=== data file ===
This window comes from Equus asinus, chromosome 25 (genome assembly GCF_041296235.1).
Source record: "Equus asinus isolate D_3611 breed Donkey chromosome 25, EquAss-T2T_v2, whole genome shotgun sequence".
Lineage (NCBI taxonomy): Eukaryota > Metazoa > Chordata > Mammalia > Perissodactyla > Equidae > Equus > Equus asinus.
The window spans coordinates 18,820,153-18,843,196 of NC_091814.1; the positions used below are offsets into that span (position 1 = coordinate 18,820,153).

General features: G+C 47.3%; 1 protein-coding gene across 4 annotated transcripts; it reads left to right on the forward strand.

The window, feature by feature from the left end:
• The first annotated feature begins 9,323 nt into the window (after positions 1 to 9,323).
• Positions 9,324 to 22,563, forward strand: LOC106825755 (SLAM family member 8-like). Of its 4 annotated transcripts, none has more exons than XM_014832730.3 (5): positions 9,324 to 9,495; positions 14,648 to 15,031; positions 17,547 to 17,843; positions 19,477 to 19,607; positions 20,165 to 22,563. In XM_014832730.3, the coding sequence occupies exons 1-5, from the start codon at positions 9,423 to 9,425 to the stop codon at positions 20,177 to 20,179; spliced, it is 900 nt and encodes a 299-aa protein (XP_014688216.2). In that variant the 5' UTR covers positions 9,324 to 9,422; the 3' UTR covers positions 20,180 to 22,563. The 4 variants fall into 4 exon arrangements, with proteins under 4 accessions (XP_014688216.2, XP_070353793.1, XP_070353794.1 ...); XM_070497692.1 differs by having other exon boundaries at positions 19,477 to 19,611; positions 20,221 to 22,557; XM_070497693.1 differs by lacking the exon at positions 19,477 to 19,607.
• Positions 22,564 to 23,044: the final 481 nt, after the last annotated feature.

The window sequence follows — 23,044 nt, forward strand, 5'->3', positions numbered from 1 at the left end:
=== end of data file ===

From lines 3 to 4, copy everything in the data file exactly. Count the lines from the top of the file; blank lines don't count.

Lineage (NCBI taxonomy): Eukaryota > Metazoa > Chordata > Mammalia > Perissodactyla > Equidae > Equus > Equus asinus.
The window spans coordinates 18,820,153-18,843,196 of NC_091814.1; the positions used below are offsets into that span (position 1 = coordinate 18,820,153).